Water Board Decision May Force Klamath Dams Removal
By Greg King
excerpted from the March 2009 issue of EcoNews
California decided late last month that PacifiCorp will not be allowed to side-step provisions of the federal Clean Water Act that require dam owners to obtain a “clean water permit” before their projects can be relicensed.
In a much-anticipated decision, the California State Water Resources Control Board announced its intention to move forward with the creation of a draft Environmental Impact Report (DEIR) to evaluate the water quality behind PacifiCorp’s three dams in California.The board’s decision was a setback to the energy company’s attempt to delay the required processing of its application for a federal clean water permit, known as a “401” permit. PacifiCorp has said it may withdraw from dam negotiations if the company is required to concurrently fund the 401 process and the negotiations. The delay was requested by several, but not all, parties negotiating with PacifiCorp to remove four dams on the main stem of the Klamath River. Few observers believe that the water behind PacifiCorp’s three dams in California — Iron Gate, Copco I and Copco II — can qualify for a 401 permit, given levels of toxic microcystin that measure 4,000 times higher than what the World Health Organization has deemed a “moderate” human health risk.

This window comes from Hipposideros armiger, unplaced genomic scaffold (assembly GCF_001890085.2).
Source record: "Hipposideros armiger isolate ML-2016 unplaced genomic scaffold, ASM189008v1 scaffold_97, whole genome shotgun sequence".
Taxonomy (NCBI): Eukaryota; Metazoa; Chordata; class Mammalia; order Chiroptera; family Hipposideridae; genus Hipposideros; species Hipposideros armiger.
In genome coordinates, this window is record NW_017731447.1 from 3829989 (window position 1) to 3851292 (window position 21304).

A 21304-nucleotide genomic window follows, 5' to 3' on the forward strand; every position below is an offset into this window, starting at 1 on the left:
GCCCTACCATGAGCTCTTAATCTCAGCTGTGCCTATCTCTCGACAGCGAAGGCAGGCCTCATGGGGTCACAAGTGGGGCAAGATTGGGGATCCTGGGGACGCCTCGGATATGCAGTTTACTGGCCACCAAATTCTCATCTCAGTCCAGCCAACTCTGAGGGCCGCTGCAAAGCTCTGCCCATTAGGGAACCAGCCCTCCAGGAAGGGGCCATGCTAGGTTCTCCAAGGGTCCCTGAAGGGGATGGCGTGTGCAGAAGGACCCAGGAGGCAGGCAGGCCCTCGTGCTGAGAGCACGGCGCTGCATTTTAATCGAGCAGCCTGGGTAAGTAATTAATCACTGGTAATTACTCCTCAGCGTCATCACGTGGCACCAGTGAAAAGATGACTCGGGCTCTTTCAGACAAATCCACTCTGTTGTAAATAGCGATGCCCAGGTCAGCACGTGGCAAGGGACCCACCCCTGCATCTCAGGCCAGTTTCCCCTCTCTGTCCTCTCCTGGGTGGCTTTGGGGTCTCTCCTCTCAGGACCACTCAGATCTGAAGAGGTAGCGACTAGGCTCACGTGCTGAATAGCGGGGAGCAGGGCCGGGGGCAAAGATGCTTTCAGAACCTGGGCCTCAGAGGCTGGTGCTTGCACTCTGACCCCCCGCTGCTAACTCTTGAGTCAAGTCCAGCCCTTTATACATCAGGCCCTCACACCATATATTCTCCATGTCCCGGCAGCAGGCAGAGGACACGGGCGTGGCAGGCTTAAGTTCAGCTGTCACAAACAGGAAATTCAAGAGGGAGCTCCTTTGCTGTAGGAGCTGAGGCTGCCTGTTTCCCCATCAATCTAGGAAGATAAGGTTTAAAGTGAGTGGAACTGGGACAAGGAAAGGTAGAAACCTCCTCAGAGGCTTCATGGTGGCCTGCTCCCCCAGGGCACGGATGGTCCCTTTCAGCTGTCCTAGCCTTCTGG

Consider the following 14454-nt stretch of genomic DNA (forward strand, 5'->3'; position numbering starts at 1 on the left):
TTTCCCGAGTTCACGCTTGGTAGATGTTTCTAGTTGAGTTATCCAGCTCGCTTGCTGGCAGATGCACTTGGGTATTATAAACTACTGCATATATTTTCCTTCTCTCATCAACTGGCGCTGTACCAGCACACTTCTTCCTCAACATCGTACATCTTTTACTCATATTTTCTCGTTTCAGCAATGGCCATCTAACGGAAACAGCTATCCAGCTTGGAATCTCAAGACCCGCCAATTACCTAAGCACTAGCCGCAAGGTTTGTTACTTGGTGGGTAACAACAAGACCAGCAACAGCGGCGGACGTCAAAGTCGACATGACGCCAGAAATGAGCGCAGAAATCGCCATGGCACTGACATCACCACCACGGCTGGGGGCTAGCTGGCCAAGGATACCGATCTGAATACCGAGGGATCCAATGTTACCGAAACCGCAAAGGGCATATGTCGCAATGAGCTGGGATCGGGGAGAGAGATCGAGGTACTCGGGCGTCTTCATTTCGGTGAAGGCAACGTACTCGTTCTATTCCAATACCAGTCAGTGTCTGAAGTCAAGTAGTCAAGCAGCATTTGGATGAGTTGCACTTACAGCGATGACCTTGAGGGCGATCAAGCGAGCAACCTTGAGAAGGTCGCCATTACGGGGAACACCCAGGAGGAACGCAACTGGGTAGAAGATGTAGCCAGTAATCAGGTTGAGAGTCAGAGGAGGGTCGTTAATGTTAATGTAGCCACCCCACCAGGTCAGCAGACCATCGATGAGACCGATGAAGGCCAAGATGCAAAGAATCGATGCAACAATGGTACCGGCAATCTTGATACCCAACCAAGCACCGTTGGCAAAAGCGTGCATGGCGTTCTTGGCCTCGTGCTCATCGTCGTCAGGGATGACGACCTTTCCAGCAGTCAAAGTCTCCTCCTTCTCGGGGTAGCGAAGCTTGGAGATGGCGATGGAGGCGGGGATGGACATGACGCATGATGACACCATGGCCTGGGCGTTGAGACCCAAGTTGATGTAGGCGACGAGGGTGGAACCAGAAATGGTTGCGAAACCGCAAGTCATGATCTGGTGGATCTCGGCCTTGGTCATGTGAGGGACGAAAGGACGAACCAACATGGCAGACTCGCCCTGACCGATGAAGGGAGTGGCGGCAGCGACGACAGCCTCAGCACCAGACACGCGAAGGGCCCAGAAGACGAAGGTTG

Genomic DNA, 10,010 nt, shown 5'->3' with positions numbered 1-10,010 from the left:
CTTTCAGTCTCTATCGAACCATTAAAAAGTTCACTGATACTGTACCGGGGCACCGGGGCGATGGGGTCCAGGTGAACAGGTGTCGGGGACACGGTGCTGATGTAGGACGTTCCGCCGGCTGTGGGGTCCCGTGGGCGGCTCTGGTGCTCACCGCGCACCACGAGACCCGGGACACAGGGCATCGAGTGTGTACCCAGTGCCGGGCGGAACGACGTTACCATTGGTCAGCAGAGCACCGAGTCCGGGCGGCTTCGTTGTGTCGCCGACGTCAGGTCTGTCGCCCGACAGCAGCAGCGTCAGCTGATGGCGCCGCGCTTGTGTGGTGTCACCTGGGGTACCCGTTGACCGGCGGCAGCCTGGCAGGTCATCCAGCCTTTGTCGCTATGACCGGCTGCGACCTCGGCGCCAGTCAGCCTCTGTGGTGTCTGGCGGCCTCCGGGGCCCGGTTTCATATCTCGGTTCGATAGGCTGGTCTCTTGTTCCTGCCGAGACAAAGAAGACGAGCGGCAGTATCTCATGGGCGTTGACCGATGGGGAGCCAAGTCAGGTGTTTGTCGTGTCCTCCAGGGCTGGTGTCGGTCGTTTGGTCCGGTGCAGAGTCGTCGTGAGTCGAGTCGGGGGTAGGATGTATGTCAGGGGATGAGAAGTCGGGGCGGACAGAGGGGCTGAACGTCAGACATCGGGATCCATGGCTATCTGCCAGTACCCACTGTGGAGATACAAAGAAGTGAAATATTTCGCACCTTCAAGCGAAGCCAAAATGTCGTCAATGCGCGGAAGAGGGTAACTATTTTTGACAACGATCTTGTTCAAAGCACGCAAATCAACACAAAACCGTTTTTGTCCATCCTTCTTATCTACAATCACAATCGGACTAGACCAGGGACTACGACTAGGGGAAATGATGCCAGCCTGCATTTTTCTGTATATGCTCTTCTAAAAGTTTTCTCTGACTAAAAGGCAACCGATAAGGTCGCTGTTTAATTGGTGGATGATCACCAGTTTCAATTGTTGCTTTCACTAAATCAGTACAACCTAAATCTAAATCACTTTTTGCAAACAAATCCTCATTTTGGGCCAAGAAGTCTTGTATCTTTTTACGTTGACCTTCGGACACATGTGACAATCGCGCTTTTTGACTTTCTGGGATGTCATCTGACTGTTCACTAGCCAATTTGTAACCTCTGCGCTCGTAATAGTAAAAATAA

No Permit, No DamsWithout the permit, PacifiCorp will not be issued a new license to operate the Klamath Hydroelectric Project, which could lead to decommissioning and removal of the dams. ..